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Goodwin v. Yeakle's Sports Bar and Grill, Inc.

Supreme Court of Indiana

October 26, 2016

April Goodwin, Tiffany Randolph and Javon Washington, Appellants (Respondents below),
v.
Yeakle's Sports Bar and Grill, Inc. Appellee (Petitioner below).

         Appeal from the Grant Superior Court I, No. 27D01-1105-CT-400 The Honorable Jeffrey D. Todd, Judge

         On Petition to Transfer from the Indiana Court of Appeals, No. 27A02-1407-CT-526

          Attorney for Appellants Joe Keith Lewis Marion, Indiana

          Attorneys for Appellee James J. Shea, Sr. Timothy W. DeGroote Andrew S. Williams Fort Wayne, Indiana

          Attorneys for Amicus Curiae Defense Trial Counsel of Indiana Lucy R. Dollens Jacob V. Bradley Quarles & Brady LLP Indianapolis, Indiana Donald B. Kite, Sr. Wuertz Law Office, LLC Indianapolis, Indiana

          Rucker, Justice.

         Patrons injured after a shooting in a neighborhood bar sued the bar for negligence. The trial court granted summary judgment in the bar's favor concluding it owed no duty to the patrons because the shooting was not foreseeable as a matter of law. For the reasons that follow we agree and affirm.

         Facts and Procedural History

         In this summary judgment action, the undisputed facts most favorable to the non-moving party are these. During the late evening hours of August 27 and the early morning hours of August 28, 2010, April Goodwin, Tiffany Randolph, and Javon Washington (collectively "Plaintiffs") were seated at a table, socializing with friends at Yeakle's Sports Bar and Grill, a small establishment in Marion, Indiana (hereafter "the Bar"). Another patron, Rodney Carter, was seated nearby with his wife. At some point Carter thought he heard Washington make a derogatory remark about Carter's wife. This angered Carter who produced a handgun and fired at Washington. He struck Washington and accidently struck Goodwin and Randolph as well. All three shooting victims survived; and Carter later pleaded guilty to three counts of battery with a deadly weapon.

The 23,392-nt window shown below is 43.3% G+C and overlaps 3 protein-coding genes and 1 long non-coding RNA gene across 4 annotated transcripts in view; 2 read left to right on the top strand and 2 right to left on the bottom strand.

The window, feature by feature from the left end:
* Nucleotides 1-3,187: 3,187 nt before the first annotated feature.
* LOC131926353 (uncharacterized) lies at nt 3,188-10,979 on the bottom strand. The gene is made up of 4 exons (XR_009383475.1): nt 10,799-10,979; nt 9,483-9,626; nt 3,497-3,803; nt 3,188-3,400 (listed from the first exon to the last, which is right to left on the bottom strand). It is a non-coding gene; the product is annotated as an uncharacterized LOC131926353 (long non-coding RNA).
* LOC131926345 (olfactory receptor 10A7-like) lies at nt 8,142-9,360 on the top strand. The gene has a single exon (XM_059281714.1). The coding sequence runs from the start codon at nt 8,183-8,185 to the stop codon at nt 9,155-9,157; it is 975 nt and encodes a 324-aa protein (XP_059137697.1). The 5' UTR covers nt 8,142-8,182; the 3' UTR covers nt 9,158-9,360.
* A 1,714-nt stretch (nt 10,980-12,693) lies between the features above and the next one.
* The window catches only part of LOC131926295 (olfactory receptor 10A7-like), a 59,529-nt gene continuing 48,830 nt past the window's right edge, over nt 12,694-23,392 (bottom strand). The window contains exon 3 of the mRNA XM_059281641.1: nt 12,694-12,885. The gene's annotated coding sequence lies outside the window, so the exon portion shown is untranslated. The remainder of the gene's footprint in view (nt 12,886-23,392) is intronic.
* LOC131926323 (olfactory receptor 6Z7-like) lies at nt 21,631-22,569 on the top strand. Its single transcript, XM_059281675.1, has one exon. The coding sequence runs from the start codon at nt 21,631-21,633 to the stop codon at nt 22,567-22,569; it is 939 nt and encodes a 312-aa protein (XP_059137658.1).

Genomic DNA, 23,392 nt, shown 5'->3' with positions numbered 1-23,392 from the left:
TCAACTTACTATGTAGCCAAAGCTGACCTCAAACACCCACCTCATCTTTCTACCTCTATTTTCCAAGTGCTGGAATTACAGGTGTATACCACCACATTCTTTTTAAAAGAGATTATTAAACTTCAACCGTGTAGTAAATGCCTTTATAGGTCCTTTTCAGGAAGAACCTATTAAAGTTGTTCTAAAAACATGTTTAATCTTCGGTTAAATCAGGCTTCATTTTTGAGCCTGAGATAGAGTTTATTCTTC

Plaintiffs filed a complaint for damages against the Bar[1] alleging negligence in "failing to provide security for its patrons; . . . failing to search Rodney Carter for weapons; . . . [and] failing to warn [P]laintiffs that Rodney Carter was armed and dangerous." App. at 15. After the parties conducted discovery the Bar moved for summary judgment arguing Carter's criminal acts were unforeseeable and thus the Bar had no duty to anticipate and take steps to prevent Carter's conduct. After a hearing the trial court agreed and entered summary judgment in the Bar's favor. On review the Court of Appeals reversed the judgment of the trial court and remanded this cause for further proceedings. In so doing the Court declared, "reasonable foreseeability is not part of the analysis with respect to the Bar's duty" and noted this is "an issue that has created confusion at every level of our judiciary." Goodwin v. Yeakle's Sports Bar and Grill, Inc., 28 N.E.3d 310, 311 (Ind.Ct.App. 2015).[2] Endeavoring to clarify the confusion, and having previously granted transfer, we now affirm the judgment of the trial court.